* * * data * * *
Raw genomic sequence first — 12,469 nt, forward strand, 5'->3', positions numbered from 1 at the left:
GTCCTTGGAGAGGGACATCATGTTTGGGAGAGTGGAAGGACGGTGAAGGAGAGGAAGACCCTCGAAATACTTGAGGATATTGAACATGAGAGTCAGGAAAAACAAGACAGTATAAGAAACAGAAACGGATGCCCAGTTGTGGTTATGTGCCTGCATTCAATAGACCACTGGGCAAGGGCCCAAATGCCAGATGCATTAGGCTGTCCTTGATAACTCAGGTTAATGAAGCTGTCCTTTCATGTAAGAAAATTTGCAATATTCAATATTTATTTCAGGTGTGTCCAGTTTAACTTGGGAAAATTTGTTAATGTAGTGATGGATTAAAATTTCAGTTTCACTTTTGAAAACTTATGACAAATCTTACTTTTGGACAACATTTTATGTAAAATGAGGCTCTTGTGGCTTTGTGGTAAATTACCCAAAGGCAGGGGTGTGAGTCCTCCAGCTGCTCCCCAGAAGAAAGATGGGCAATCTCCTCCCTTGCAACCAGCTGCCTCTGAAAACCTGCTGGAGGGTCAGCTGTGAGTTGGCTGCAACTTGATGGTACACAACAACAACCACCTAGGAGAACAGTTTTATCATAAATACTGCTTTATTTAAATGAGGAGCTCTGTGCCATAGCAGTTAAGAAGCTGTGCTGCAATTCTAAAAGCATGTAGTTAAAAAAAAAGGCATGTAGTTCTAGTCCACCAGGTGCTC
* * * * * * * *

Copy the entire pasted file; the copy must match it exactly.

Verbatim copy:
Raw genomic sequence first — 12,469 nt, forward strand, 5'->3', positions numbered from 1 at the left:
GTCCTTGGAGAGGGACATCATGTTTGGGAGAGTGGAAGGACGGTGAAGGAGAGGAAGACCCTCGAAATACTTGAGGATATTGAACATGAGAGTCAGGAAAAACAAGACAGTATAAGAAACAGAAACGGATGCCCAGTTGTGGTTATGTGCCTGCATTCAATAGACCACTGGGCAAGGGCCCAAATGCCAGATGCATTAGGCTGTCCTTGATAACTCAGGTTAATGAAGCTGTCCTTTCATGTAAGAAAATTTGCAATATTCAATATTTATTTCAGGTGTGTCCAGTTTAACTTGGGAAAATTTGTTAATGTAGTGATGGATTAAAATTTCAGTTTCACTTTTGAAAACTTATGACAAATCTTACTTTTGGACAACATTTTATGTAAAATGAGGCTCTTGTGGCTTTGTGGTAAATTACCCAAAGGCAGGGGTGTGAGTCCTCCAGCTGCTCCCCAGAAGAAAGATGGGCAATCTCCTCCCTTGCAACCAGCTGCCTCTGAAAACCTGCTGGAGGGTCAGCTGTGAGTTGGCTGCAACTTGATGGTACACAACAACAACCACCTAGGAGAACAGTTTTATCATAAATACTGCTTTATTTAAATGAGGAGCTCTGTGCCATAGCAGTTAAGAAGCTGTGCTGCAATTCTAAAAGCATGTAGTTAAAAAAAAAGGCATGTAGTTCTAGTCCACCAGGTGCTC